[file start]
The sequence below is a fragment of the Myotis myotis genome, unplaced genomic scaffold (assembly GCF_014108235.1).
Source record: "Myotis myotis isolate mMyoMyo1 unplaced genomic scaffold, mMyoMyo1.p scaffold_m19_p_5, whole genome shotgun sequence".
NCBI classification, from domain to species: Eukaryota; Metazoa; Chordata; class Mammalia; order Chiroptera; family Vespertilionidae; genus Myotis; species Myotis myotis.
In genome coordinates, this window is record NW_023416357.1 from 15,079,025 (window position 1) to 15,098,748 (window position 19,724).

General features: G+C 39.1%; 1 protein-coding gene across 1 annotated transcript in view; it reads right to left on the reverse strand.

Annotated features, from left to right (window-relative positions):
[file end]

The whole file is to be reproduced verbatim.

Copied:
The sequence below is a fragment of the Myotis myotis genome, unplaced genomic scaffold (assembly GCF_014108235.1).
Source record: "Myotis myotis isolate mMyoMyo1 unplaced genomic scaffold, mMyoMyo1.p scaffold_m19_p_5, whole genome shotgun sequence".
NCBI classification, from domain to species: Eukaryota; Metazoa; Chordata; class Mammalia; order Chiroptera; family Vespertilionidae; genus Myotis; species Myotis myotis.
In genome coordinates, this window is record NW_023416357.1 from 15,079,025 (window position 1) to 15,098,748 (window position 19,724).

General features: G+C 39.1%; 1 protein-coding gene across 1 annotated transcript in view; it reads right to left on the reverse strand.

Annotated features, from left to right (window-relative positions):